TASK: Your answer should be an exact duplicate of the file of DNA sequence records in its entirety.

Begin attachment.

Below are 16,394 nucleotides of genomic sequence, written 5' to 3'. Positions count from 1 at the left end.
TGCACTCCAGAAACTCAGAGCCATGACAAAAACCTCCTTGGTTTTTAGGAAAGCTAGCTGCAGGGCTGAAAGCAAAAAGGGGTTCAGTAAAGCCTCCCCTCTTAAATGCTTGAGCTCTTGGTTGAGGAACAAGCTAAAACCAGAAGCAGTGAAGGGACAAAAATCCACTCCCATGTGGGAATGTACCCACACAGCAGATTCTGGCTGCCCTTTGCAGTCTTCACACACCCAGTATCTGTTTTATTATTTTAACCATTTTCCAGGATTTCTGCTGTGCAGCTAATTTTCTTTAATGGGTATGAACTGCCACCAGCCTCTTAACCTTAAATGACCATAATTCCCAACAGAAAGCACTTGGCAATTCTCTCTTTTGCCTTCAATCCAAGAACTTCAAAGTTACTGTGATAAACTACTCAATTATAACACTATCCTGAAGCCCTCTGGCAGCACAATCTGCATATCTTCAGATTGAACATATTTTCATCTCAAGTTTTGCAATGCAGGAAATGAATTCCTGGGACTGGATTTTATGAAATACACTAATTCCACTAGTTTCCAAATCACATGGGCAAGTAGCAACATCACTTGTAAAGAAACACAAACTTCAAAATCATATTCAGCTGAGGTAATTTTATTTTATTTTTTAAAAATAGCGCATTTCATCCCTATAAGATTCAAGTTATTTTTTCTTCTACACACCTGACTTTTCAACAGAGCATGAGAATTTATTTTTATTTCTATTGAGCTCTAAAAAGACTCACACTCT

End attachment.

Below are 16,394 nucleotides of genomic sequence, written 5' to 3'. Positions count from 1 at the left end.
TGCACTCCAGAAACTCAGAGCCATGACAAAAACCTCCTTGGTTTTTAGGAAAGCTAGCTGCAGGGCTGAAAGCAAAAAGGGGTTCAGTAAAGCCTCCCCTCTTAAATGCTTGAGCTCTTGGTTGAGGAACAAGCTAAAACCAGAAGCAGTGAAGGGACAAAAATCCACTCCCATGTGGGAATGTACCCACACAGCAGATTCTGGCTGCCCTTTGCAGTCTTCACACACCCAGTATCTGTTTTATTATTTTAACCATTTTCCAGGATTTCTGCTGTGCAGCTAATTTTCTTTAATGGGTATGAACTGCCACCAGCCTCTTAACCTTAAATGACCATAATTCCCAACAGAAAGCACTTGGCAATTCTCTCTTTTGCCTTCAATCCAAGAACTTCAAAGTTACTGTGATAAACTACTCAATTATAACACTATCCTGAAGCCCTCTGGCAGCACAATCTGCATATCTTCAGATTGAACATATTTTCATCTCAAGTTTTGCAATGCAGGAAATGAATTCCTGGGACTGGATTTTATGAAATACACTAATTCCACTAGTTTCCAAATCACATGGGCAAGTAGCAACATCACTTGTAAAGAAACACAAACTTCAAAATCATATTCAGCTGAGGTAATTTTATTTTATTTTTTAAAAATAGCGCATTTCATCCCTATAAGATTCAAGTTATTTTTTCTTCTACACACCTGACTTTTCAACAGAGCATGAGAATTTATTTTTATTTCTATTGAGCTCTAAAAAGACTCACACTCT